Gordon Willis’ photography is exceptional, and against the grain of his typically “darker” movies like The Godfather, Klute, and The Devil’s Own. Lush fields and forestry, and gorgeous specimens of nature are given such a beautiful treatment that I was surprised he never received nominations for this work in this movie. He would receive a much-deserved nomination a year later for Allen’s Zelig.

Everything You Always Wanted to Know About Sex* (*But Were Afraid to Ask), 1972 (Woody Allen/Gene Wilder/Louise Lasser) United Artists

“Before you know it, the Renaissance will be here and we’ll all be painting.”

Gene Wilder once stated in an interview that the roles he would be best remembered for were Willy Wonka (of course, we all remember Willy Wonka) and the guy who has a clandestine love affair with a sheep. Very early on in his career, he was ready to hang it up. The Producers was not a huge success upon initial release. The next year, he made a movie titled Quackser Fortune Has a Cousin in the Bronx with Margot Kidder.

That movie also flopped. Willy Wonka would complete the trifecta. These three movies would develop a tremendous cult following in subsequent years. Wilder took the role of Dr. Jerome Ross, a G.P. from Jackson Heights who falls in love with an (underage) Armenian sheep named Daisy. The whole thing plays out like a completely straight television melodrama or a soap opera, and that’s what makes it hilarious.

This (and the b-movie homage about the giant breast rampaging the countryside) are the two most memorable vignettes in Woody Allen’s in-name-only adaptation of Dr. David Reuben’s popular sex and self-help tome, Everything You Always Wanted to Know About Sex* (*But Were Afraid to Ask). A close runner-up has anxious sperm (one of them played by Allen) getting ready to paratroop into a womb.

Think of it less as an adaptation and more as Woody Allen’s answers to specific questions, such as Do Aphrodisiacs Work? or Are Transvestites Homosexuals? This is a clever yet silly (maybe even stupid) take on sexuality in the early ’70s, with an all-star cast (including Burt Reynolds and Tony Randall) to boot.

Love and Death, 1975 (Woody Allen/Diane Keaton) United Artists

“To love is to suffer. To avoid suffering one must not love. But then one suffers from not loving. Therefore, to love is to suffer; not to love is to suffer; to suffer is to suffer. To be happy is to love. To be happy, then, is to suffer, but suffering makes one unhappy. Therefore, to be unhappy, one must love or love to suffer or suffer from too much happiness. I hope you’re getting this down.”

I wasn’t much for Tolstoy or Dostoevsky when I was 11 years old, so I was grateful to Woody Allen for making all this heavy stuff palatable. I can’t imagine he sat down and turned those pages to make his spoof, Love and Death, or to make Tolstoy “funny” in some way. You’d have to know the material backward and forward, understand the relationships, and put it all in the context of the 19th century and the Napoleonic Wars.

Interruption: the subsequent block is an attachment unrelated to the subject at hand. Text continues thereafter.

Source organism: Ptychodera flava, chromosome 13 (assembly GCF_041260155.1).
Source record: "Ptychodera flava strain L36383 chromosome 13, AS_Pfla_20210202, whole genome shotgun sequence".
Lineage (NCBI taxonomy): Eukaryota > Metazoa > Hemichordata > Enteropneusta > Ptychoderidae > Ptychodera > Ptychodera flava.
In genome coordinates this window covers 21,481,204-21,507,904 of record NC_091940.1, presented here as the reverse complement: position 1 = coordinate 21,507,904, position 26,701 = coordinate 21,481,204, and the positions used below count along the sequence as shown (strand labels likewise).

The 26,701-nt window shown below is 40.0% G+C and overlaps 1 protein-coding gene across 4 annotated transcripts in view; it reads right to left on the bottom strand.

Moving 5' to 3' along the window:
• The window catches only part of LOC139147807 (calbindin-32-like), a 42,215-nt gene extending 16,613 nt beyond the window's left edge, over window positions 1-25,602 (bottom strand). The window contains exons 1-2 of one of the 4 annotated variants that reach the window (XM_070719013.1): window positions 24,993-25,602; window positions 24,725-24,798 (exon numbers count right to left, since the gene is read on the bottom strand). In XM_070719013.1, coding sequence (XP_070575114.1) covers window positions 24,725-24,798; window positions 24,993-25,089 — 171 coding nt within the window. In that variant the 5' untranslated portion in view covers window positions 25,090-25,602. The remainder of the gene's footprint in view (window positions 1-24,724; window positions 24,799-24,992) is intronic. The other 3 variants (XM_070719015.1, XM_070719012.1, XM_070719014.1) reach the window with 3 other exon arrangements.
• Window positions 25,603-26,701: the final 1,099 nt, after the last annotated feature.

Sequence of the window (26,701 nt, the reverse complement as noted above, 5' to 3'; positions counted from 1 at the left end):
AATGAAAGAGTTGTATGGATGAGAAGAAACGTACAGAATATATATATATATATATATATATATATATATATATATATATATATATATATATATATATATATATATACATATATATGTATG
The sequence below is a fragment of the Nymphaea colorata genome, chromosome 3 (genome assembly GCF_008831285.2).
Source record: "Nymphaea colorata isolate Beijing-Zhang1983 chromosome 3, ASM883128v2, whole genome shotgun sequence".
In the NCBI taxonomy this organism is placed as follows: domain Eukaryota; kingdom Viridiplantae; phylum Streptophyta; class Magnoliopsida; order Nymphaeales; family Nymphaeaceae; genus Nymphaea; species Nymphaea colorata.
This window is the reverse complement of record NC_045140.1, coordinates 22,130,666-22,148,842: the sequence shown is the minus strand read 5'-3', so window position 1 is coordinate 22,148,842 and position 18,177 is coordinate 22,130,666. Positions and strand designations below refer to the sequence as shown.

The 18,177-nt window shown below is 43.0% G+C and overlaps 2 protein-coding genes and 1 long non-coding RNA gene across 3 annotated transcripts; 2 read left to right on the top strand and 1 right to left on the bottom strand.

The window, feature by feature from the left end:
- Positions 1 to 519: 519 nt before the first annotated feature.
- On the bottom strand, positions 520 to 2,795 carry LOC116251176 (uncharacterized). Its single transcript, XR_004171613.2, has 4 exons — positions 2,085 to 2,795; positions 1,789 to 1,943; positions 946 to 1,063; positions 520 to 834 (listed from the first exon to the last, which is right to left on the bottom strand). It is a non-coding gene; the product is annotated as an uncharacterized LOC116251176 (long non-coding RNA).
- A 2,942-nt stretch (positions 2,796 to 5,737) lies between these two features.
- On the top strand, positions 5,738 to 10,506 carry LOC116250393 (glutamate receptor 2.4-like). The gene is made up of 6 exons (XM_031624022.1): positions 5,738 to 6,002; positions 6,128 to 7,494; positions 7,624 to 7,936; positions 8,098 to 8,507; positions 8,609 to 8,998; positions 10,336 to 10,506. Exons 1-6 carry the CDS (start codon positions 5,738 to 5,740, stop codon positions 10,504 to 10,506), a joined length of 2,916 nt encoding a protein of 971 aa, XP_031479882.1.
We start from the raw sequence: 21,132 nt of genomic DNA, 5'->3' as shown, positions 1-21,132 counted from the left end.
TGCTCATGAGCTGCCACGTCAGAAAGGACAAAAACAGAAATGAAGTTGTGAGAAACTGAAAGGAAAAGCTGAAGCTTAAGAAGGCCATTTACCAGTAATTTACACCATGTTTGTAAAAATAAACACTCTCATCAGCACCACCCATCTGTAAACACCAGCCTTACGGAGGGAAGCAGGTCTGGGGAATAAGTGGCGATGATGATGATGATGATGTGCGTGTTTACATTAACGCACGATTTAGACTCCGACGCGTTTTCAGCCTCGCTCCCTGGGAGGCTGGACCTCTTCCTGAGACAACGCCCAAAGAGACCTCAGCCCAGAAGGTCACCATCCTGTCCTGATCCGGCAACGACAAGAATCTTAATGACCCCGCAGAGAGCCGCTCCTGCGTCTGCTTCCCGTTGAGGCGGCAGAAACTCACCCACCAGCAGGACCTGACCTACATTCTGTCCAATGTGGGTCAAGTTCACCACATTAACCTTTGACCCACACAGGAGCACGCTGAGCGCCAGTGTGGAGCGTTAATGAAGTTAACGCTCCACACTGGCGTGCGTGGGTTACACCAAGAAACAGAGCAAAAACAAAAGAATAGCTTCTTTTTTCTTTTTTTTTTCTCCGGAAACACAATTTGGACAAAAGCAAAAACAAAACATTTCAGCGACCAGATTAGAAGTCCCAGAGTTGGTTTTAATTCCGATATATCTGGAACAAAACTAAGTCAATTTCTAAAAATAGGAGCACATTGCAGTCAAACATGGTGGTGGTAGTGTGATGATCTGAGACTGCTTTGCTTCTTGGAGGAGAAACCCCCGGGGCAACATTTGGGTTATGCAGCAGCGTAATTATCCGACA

He writes his standard characters (the lovelorn klutz, the object of desire, jealous rivals, friends, and suitors) and places them inside Tolstoy’s War and Peace. As with A Midsummer Night’s Sex Comedy, Allen hasn’t a care for accuracy, historical relevance or era-specific dialogue. Ghislain Cloquet’s photography of the French and Hungarian countryside is gorgeous.

Love and Death, along with Manhattan, and Sex Comedy are possibly the most beautifully shot of all of Allen’s films. In Love and Death, he inhabits Boris Grushenko, ne’er-do-well intellectual who engages in ultra-philosophical conversations with his cousin, Sonja (Diane Keaton), with whom he is secretly in love. He is conscripted into the war with France.

His popular brother, Ivan, is killed (bayoneted to death by a Polish conscientious objector), and he becomes an accidental hero. Returning home, he marries Sonja after surviving a duel. For a time, they have a happy life until Napoleon invades once again. Sonja concocts a plot to assassinate Napoleon (James Tolkan). It’s amazing to me how much happens in a slim 85-minute running time!

It almost feels like a Cliff’s Notes version of a Russian war epic. This is an interesting transitional phase. He was still doing the goofy comedy, but there were darker themes at play. There are some stunning visuals: young Boris’ (Alfred Lutter) conversations with Death, waiters emerging from coffins and dancing with each other, and a visit from an angel of God who lies to him, swearing he won’t be executed.

His next film would have been another straight comedy had editor Ralph Rosenblum not pointed out that the relationships were far more interesting than the “murder mystery” Allen and co-writer Marshall Brickman planned for Annie Hall. Love and Death represented the end of the first era of Woody Allen—the “early, funny stuff.”